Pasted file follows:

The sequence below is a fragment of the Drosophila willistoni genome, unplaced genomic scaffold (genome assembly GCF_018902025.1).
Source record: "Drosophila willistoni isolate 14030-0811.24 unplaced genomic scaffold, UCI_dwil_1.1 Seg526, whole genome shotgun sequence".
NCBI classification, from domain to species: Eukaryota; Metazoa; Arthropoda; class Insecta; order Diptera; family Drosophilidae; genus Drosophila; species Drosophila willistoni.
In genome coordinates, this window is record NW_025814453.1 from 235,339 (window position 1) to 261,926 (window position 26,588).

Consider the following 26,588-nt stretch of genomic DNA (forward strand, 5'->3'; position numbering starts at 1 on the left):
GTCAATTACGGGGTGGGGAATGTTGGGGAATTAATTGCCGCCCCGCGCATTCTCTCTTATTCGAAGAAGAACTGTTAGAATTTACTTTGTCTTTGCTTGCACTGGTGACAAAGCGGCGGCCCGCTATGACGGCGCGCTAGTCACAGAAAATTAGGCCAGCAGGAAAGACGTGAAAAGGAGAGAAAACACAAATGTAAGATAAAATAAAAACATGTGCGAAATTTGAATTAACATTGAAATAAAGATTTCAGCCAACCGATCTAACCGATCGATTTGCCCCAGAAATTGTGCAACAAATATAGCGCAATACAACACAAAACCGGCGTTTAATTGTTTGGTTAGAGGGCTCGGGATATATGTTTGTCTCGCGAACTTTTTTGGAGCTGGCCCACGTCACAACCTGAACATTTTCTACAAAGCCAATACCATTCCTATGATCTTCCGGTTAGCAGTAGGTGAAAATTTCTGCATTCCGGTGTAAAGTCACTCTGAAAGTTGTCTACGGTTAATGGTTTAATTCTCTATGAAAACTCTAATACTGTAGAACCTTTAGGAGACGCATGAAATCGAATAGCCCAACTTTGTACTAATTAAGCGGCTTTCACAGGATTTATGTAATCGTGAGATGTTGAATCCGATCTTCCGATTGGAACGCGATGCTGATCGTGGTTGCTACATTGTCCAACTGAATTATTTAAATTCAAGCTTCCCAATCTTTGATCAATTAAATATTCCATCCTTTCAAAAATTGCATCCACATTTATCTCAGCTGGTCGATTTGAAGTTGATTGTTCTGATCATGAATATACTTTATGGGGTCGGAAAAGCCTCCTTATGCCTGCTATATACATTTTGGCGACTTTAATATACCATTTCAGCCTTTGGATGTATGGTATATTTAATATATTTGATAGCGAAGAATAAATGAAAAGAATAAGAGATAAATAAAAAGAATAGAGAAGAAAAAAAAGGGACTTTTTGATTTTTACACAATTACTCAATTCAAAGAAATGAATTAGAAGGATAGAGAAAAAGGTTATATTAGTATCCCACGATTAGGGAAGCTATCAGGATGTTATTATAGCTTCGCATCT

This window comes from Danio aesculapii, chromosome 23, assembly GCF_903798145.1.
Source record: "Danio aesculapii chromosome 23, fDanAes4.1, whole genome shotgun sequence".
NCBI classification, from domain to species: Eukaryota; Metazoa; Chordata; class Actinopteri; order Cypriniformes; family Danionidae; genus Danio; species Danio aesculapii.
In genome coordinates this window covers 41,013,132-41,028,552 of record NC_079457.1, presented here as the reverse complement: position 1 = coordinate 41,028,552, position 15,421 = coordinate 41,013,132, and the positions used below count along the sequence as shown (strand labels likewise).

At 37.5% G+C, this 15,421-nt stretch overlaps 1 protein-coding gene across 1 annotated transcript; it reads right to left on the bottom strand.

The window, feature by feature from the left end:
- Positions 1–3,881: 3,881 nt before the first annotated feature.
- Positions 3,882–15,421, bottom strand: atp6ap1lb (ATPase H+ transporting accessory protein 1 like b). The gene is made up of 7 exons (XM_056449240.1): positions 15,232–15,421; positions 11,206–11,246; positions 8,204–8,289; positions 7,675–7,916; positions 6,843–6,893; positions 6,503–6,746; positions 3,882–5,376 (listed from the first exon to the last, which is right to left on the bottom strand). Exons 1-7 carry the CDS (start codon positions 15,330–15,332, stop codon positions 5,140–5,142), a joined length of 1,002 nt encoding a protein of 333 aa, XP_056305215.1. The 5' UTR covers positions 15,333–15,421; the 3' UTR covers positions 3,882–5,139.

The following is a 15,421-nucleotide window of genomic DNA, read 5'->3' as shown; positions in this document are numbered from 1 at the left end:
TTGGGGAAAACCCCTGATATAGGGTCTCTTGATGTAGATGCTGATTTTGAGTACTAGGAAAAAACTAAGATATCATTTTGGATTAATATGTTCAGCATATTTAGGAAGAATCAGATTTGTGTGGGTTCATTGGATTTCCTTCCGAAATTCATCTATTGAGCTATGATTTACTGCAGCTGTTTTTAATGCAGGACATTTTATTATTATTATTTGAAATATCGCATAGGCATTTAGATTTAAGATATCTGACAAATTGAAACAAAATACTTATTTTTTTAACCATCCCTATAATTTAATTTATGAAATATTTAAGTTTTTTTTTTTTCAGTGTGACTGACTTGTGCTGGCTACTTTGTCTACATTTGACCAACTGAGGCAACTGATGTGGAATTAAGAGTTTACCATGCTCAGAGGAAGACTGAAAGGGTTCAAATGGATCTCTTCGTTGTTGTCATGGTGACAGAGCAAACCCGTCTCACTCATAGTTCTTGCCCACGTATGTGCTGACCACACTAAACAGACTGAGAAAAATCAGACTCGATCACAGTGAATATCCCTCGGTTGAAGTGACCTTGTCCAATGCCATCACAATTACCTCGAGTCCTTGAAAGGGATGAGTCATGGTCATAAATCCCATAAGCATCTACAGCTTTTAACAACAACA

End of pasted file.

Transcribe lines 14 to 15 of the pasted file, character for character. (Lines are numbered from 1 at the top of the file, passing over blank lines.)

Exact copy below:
- Positions 3,882–15,421, bottom strand: atp6ap1lb (ATPase H+ transporting accessory protein 1 like b). The gene is made up of 7 exons (XM_056449240.1): positions 15,232–15,421; positions 11,206–11,246; positions 8,204–8,289; positions 7,675–7,916; positions 6,843–6,893; positions 6,503–6,746; positions 3,882–5,376 (listed from the first exon to the last, which is right to left on the bottom strand). Exons 1-7 carry the CDS (start codon positions 15,330–15,332, stop codon positions 5,140–5,142), a joined length of 1,002 nt encoding a protein of 333 aa, XP_056305215.1. The 5' UTR covers positions 15,333–15,421; the 3' UTR covers positions 3,882–5,139.

The following is a 15,421-nucleotide window of genomic DNA, read 5'->3' as shown; positions in this document are numbered from 1 at the left end: